“It can be sad, devastating, and ruin lives. I’ve seen it happen.”

problem gambling
“The truth is, it’s getting easier to gamble. And that’s scary.”

 

 

 

 

 

Gambling. Such a hard one. It can be fun – part of being an Aussie, some would say. Whether it’s a $5 sweep on the Melbourne Cup, a $10 tipple on Two Up on Anzac Day or a $20 scratchie ticket every few weeks.

But it can also be sad. And devastating. And ruin lives, and break up families. I’ve seen it happen.

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While most of us don’t gamble very much, when we do, we might be more inclined to buy a lotto ticket than play the pokies or place a bet on sport – but the truth is, it’s getting easier to gamble. And that’s scary.

All you need is a smart phone and an online bank account and you can gamble on just about any sports game anywhere in the world, at any time.

Pubs and clubs open early and close late, and if you find a pub in Australia that doesn’t have a pokie let me know – I’ll meet you there.

Just as an FYI, you should know that this post is sponsored by Victorian Responsible Gambling Foundation. But all opinions expressed by the author are 100% authentic and written in their own words.

A friend of mine once sought help. He would spend his pay before it had even gone through to his bank account, and would constantly be trying to play catch-up after borrowing money off, and subsequently losing, friend after friend.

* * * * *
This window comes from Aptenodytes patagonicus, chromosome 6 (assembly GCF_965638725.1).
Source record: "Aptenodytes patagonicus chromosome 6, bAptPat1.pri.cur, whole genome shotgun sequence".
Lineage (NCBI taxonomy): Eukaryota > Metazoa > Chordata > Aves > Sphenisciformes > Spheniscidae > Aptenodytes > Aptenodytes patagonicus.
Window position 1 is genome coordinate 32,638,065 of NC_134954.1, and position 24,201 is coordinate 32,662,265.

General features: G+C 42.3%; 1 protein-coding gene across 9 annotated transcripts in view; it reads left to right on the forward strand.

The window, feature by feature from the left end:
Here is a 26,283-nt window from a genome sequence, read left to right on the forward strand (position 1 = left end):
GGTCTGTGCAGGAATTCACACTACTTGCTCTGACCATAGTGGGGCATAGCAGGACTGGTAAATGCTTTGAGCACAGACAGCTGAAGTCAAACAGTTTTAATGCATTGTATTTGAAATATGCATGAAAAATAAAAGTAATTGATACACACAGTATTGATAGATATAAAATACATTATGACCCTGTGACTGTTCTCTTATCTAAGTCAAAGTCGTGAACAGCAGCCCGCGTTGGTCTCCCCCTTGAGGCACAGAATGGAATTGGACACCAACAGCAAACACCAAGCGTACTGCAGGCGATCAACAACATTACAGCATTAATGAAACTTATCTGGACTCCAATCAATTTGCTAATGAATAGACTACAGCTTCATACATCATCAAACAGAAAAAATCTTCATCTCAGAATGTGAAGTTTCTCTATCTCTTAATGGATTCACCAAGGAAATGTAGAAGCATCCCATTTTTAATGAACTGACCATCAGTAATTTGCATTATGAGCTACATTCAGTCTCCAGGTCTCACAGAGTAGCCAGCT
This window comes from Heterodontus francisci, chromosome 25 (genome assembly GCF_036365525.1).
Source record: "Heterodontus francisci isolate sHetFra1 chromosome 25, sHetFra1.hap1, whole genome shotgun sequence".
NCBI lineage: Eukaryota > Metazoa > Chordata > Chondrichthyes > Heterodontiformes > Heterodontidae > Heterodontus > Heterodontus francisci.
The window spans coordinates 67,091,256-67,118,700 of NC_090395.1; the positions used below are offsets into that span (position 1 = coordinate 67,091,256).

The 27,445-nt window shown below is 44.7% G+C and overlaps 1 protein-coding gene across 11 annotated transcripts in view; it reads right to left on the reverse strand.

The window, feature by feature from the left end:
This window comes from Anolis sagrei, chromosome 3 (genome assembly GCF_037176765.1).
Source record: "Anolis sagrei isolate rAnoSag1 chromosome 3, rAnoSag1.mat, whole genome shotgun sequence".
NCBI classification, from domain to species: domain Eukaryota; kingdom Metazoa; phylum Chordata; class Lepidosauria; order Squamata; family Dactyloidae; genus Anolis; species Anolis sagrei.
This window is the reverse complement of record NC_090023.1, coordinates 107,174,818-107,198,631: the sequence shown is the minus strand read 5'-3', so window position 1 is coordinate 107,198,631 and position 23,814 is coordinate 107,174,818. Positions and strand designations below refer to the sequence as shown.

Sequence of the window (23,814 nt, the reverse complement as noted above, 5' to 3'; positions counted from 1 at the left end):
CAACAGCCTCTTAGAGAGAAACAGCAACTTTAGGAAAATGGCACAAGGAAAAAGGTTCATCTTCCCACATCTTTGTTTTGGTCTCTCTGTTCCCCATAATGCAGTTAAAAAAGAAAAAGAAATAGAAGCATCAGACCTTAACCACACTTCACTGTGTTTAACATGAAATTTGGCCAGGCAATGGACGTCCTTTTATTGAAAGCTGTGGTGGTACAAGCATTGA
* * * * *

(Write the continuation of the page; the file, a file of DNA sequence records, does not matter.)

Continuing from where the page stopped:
In the end, he took himself to his local pub(s) and got himself banned. Put his photo up on the wall, and gave permission for the pub to boot him out if he tried to gamble.

problem gambling
“He was young, and scared. He didn’t want to go down the slippery slope he was sure to, and he did something about it.”

He was young, and scared. He didn’t want to go down the slippery slope he was sure to, and he did something about it.

And I’ve never been prouder of him.

We all have problems, issues, and things to deal with. But seeking help, taking care of yourself and asking for advice from professionals is the best, most proactive and brave thing you can do.

Unfortunately, less than 10 per cent of people experiencing a problem with gambling seek professional help. And a quarter of those who don’t seek help, say it’s because they are embarrassed and ashamed.

I want to say that’s sad, but it’s not. It’s normal. Anyone with an issue, no matter how big or small, feels like they’ve failed. But the only time that’s true is if you realise you have a problem and don’t seek help.

Studies have shown people who’ve had a major stress or change in their life, like divorce, sickness or children moving away from home, can be more vulnerable to developing a problem with the pokies.

I get that. It’s an escape, a fantasy, a ‘my life could change any minute now’ moment. And there may be the buzz of a win, but it’s inevitably followed by loss, after loss…after loss.

And it’s not worth it. Is it? Surely not.

My husband knows a guy who won $640,000 on the Melbourne Cup. I have no idea how much he gambled, but I’m betting it was a lot. The next week, my husband told me he lost $90,000 in one bet, in one minute, on one random Wednesday night race. Gulp.